Oakland Circuit Court Finds District Court Judges Cannot Impose Jail Sentence for a Probation Violation on MIP

Yesterday, Judge Kumar of the Oakland County Circuit Court put a stop to a practice that many District Court Judges throughout the state are doing. Prosecuting college students under the age of 21 for minor in possession has become the latest rage in District Courts. What used to be a fact of college life is now becoming a stigmatizing conviction that is actually putting a blemish on many college students in the employment arena. When a minor falls down on the conditions of his/her probation, many judges are legally straining to find ways to impose jail sentences without statutory authorization. The judges of the Rochester Hills District Court (home of Oakland University) have been particularly guilty on this front.

Daniel Sowell was a student at Oakland University who pled guilty without counsel to minor in possession. He was sentenced to eighteen months probation without the benefit of a deferral (e.g. he received a conviction on his record for the offense). The District Court sentenced Mr. Sowell to an eight day jail sentence sentence in the Oakland County Jail’s WWAM program. Judge Kumar of the Oakland County Circuit Court reversed the ruling stating that jail was not statutorily authorized for MIP violations.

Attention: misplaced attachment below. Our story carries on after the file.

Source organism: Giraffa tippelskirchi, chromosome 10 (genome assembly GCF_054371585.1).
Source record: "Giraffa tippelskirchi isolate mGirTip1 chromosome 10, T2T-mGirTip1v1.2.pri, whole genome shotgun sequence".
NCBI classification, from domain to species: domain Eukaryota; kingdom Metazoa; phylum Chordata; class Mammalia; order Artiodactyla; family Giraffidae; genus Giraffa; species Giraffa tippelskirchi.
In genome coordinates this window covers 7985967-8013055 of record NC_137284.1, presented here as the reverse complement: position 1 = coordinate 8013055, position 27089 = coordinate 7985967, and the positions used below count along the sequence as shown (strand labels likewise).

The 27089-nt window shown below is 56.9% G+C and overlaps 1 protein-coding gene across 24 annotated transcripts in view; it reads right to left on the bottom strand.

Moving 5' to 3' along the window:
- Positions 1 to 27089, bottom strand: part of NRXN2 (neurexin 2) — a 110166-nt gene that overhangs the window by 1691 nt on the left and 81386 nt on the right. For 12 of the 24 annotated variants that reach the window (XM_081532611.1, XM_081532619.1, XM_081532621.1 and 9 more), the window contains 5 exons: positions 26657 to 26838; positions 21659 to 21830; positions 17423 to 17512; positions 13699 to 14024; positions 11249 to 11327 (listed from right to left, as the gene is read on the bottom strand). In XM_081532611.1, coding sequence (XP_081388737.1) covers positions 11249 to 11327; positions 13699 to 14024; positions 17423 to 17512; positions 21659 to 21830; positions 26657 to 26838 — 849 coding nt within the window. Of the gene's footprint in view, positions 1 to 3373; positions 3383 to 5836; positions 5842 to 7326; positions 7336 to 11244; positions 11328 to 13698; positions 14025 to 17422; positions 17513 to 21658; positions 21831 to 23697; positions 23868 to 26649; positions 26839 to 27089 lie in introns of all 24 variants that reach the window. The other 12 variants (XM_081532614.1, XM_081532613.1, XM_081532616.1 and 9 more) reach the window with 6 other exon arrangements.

People v Sowell, Oakland Circuit No. 09-DA-9011-AR.

Mr. Sowell received a show cause order from the Court why he shouldn’t be held in contempt for violating his probation. He was accused of missing two probation sessions when he returned to his out-of-state home on a scheduled break. The college dorms were closed at the time and Mr. Sowell testified that he had called probation ten to fifteen times and was given ambiguous instructions to “just complete the conditions of his probation.” When the Defendant returned to Michigan, he attempted to pay the fines which were refused because of a pending violation petition.

The District Court held a violation hearing and sentenced the Defendant to eight days in the WWAM program which was run by the Oakland County Sheriff’s Department and appears to be incarcerative in nature. By the time of the hearing, the Defendant had already returned to Illinois and completion of the program would have been a burden. The District Court refused an alternate sentence. Because the MIP statute does not authorize a jail sentence, the Court attempted to justify its results with a contempt citation.

The Circuit Court found that while the Defendant might technically commit a contempt, a District Court could not use contempt to circumvent the legislative intent that minors in possession should not go to jail for a first offense violation. The Court reversed the jail sentence. Congratulations to JIm Amberg for his long hard fight on this issue.